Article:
Detain immigrant children only as 'last resort': Red Cross report
Teddy bears and blankets are seen during a media tour of the arrival facilities for Syrian refugees on December 8, 2015 in Montreal. (Ryan Remiorz / The Canadian Press)
Jim Bronskill, The Canadian Press
Published Monday, January 11, 2016 6:13PM EST
OTTAWA -- Canada should lock up child immigrants only as a "last resort" and must find alternatives to detention for such vulnerable newcomers, the Red Cross says in its latest confidential inspection report.
Many of the humanitarian organization's findings -- and those highlighted in its previous annual studies -- remain "largely unaddressed," with some requiring "urgent attention," says the report obtained by The Canadian Press.
It makes 37 recommendations to improve conditions for detainees, including better access to mental health services and an eventual end to the practice of holding some in provincial jails where they are mixed with criminals.
The Canada Border Services Agency holds people who are considered a flight risk or a danger to the public, and those whose identities cannot be confirmed.
As Canada extends a gracious welcome to thousands of Syrian refugees, the report is a stark reminder that the reality for many other newcomers is much different.
The Canadian Red Cross Society's latest review of the border agency's immigration detention system, finalized last November, was released under the Access to Information Act.
"The Red Cross sees persons in detention as potentially vulnerable," the report says. "Their freedom of movement has been limited to a restricted area and their security and well-being are directly under the control of the detaining authority."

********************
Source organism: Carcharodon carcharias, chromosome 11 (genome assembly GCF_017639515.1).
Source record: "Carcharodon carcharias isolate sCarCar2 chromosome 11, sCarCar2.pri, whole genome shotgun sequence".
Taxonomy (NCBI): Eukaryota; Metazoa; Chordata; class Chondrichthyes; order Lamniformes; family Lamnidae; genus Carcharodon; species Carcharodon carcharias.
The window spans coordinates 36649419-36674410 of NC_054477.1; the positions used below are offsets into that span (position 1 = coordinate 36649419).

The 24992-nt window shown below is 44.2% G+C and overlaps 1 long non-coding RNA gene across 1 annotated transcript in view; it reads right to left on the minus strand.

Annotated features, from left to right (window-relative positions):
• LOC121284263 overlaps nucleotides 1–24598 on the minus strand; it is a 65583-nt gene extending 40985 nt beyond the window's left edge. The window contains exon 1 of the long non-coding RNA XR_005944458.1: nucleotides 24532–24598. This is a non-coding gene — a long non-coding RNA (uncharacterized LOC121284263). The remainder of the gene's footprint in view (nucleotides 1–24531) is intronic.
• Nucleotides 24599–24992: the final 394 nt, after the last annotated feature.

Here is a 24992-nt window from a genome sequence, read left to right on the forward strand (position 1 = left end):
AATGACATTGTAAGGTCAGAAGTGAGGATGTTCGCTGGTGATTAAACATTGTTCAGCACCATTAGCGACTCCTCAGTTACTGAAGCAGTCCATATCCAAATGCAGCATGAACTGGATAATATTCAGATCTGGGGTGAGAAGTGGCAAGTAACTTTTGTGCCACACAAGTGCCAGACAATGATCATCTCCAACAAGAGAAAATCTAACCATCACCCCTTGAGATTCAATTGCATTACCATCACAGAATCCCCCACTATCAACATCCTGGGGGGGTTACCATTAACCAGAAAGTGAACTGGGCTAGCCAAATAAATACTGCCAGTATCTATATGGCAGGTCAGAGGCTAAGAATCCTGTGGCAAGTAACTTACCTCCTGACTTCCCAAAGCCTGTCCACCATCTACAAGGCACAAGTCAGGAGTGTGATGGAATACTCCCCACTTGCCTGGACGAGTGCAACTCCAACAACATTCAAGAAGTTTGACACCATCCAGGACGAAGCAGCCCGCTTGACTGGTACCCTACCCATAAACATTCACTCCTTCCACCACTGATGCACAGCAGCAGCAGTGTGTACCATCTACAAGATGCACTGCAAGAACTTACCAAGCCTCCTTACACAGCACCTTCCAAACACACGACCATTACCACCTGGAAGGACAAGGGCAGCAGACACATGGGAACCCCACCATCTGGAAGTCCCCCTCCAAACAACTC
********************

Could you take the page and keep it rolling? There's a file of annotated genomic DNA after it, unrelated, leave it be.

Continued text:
Through an agreement with the border agency, the Red Cross monitors the treatment and conditions of people detained in Canada under the Immigration and Refugee Protection Act.
In 2013-14, the border agency held 10,088 immigrants -- almost one-fifth of them refugee claimants -- in a variety of facilities, including federal holding centres and provincial and municipal jails.
Among these were 197 minors, held an average of about 10 days each. However, the number of young detainees is almost certainly higher because the figures do not include those who were not formally part of a detention order, but nonetheless found themselves behind bars with a parent or guardian.
The border agency should detain minors in only "extremely exceptional cases" and even then for the "shortest period possible," the report says.
The Red Cross calls for a national policy on holding minors that sets out treatment standards. "This policy should specifically address minors who have additional vulnerabilities, such as those who are unaccompanied, those who may have been trafficked or those who require special physical and mental health support."
The report identifies the mental health of detainees as a "growing area of concern," saying the Red Cross wants to carry out a fuller study of the issue in Canadian detention facilities.
During the reporting period, a woman at the British Columbia immigration holding centre attempted suicide and later died. "This death underscores the challenging nature of and obligations to respond to mental health needs in detention," the report says.
The border agency did not have immediate comment on the report. However, an accompanying briefing note about a draft version of the study says the agency was in the process of developing national detention training that would include mental health and suicide prevention components.